Journey hosts peer-led training about peer support roles in Wisconsin

By Riley Hays, Case Manager and Certified Peer Specialist, Forward Solutions CSP

On February 24, Community Support Programs (CSPs) attended a two-hour training called “The Role of Certified Peer Specialists: A Training for Non-Peer Specialists,” designed to demystify peer support at Journey. 

Organized and led by peer professionals, Tara Wilhelmi of the Black-owned grassroots recovery and wellness organization EOTO Culturally Rooted, LLC. and Alysha Clark of Chrysalis, the training was offered to both clinicians and peer specialists that work collaboratively within Journey CSPs.

During the training, Wilhelmi and Clark introduced the values, ethics, and core skills of Wisconsin’s Certified Peer Specialist role. Wilhelmi and Clark also led a thought-provoking dialogue about mental health and substance use biases and explained the purpose of self-disclosure, a skill used by peer specialists to deepen connection and inspire hope. As the training ended, CSP staff were encouraged to brainstorm ways to increase advocacy for peer support, not only within Journey programs but also in our communities and to our legislators. 

Sharing knowledge and wisdom

Through Journey’s partnership with EOTO and Chrysalis, the creators of the Certified Peer Specialist Learning Community, the training was made possible. “I’m excited for the level of interest and commitment to understanding and integrating peer support,” Wilhelmi said.

Born from a vision of supporting and expanding the peer support movement in Dane County and across the state, the Certified Peer Specialist Learning Community created a cohort of peer service providers, like Safe Communities, Tellurian Behavioral Health, and––you guessed it––Journey. 

Last year, EOTO and Chrysalis met with the cohort for six months to provide technical assistance and train on peer support best practices. With a fast-growing peer workforce of nearly 2,000 Certified Peer Specialists and Certified Parent Peer Specialists in Wisconsin, guiding providers towards implementing true peer support was the goal. 

Now that the cohort is over, Wilhelmi is optimistic about the impact that the learning curriculum will have on peer support in Dane County. “I’m really hoping for their continued partnership because if they shift, it will really change the county’s culture around peer support. If we can adjust and really work in partnership to change the culture, it will be a big step forward for the practice of peer support within non-peer-led organizations in our county.”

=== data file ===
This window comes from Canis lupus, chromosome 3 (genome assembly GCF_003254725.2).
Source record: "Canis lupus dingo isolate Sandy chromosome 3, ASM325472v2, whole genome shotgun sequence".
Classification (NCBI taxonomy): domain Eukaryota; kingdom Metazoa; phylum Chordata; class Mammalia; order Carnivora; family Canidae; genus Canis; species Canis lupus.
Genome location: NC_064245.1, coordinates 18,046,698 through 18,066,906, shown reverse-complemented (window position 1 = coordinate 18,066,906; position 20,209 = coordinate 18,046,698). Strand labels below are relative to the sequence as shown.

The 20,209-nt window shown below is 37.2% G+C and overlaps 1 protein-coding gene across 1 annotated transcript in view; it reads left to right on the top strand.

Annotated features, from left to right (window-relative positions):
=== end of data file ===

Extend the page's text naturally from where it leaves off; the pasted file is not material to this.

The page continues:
Supporting lived experience

Journey is committed to assuring fidelity to the Certified Peer Specialist profession. Throughout its programs, Journey has provided peer services for decades, but staff with lived experience have not always held the title. For example, our Outreach Workers in the Emergency Services Unit who have shown up for peers in times of crisis. 

Because of Journey’s participation in the cohort, Chief Clinical Officer Nichole Wright had a vision of her own. The monthly Peer Collaborative workgroup, led by Wright and made up of many voices, including peers, is part of Journey’s larger effort in the preservation and expansion of peer support. 

Throughout 2022, Wright endorses that the workgroup met to define the role and responsibilities of peer specialists and reflect on how to best support them. From creating connection spaces to envisioning career pathways, the future looks bright for Journey’s peer specialists. Currently, the workgroup’s goal is to hire a new Peer Supervisor. This role will support peer specialists through ethical and reflective supervision and help develop our peer services array. 

Journey will continue to support the delivery of peer support by advocating for equitable pay. With Governor Evers’ investment in mental health care and bipartisan support in the Wisconsin legislature, we are on the right track. 

As Journey’s peer support initiative strengthens and grows, stay tuned to Pathways for further updates.